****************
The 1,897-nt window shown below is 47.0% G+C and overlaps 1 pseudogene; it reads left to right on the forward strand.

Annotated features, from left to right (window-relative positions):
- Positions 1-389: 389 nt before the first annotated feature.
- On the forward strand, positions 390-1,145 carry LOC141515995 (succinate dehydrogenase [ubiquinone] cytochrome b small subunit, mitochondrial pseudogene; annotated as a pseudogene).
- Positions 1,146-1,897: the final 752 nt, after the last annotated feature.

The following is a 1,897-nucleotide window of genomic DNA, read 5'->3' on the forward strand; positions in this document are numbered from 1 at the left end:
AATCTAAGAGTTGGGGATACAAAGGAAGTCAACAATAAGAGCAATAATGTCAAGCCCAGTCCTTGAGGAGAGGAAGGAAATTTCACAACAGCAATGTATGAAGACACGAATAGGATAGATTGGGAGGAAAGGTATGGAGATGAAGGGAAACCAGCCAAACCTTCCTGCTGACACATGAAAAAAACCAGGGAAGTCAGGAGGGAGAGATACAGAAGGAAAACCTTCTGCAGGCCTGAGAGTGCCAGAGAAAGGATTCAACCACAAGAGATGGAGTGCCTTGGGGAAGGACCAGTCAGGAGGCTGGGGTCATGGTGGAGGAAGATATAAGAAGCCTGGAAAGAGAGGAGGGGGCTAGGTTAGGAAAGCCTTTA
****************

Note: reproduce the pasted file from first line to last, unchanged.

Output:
The 1,897-nt window shown below is 47.0% G+C and overlaps 1 pseudogene; it reads left to right on the forward strand.

Annotated features, from left to right (window-relative positions):
- Positions 1-389: 389 nt before the first annotated feature.
- On the forward strand, positions 390-1,145 carry LOC141515995 (succinate dehydrogenase [ubiquinone] cytochrome b small subunit, mitochondrial pseudogene; annotated as a pseudogene).
- Positions 1,146-1,897: the final 752 nt, after the last annotated feature.

The following is a 1,897-nucleotide window of genomic DNA, read 5'->3' on the forward strand; positions in this document are numbered from 1 at the left end:
AATCTAAGAGTTGGGGATACAAAGGAAGTCAACAATAAGAGCAATAATGTCAAGCCCAGTCCTTGAGGAGAGGAAGGAAATTTCACAACAGCAATGTATGAAGACACGAATAGGATAGATTGGGAGGAAAGGTATGGAGATGAAGGGAAACCAGCCAAACCTTCCTGCTGACACATGAAAAAAACCAGGGAAGTCAGGAGGGAGAGATACAGAAGGAAAACCTTCTGCAGGCCTGAGAGTGCCAGAGAAAGGATTCAACCACAAGAGATGGAGTGCCTTGGGGAAGGACCAGTCAGGAGGCTGGGGTCATGGTGGAGGAAGATATAAGAAGCCTGGAAAGAGAGGAGGGGGCTAGGTTAGGAAAGCCTTTA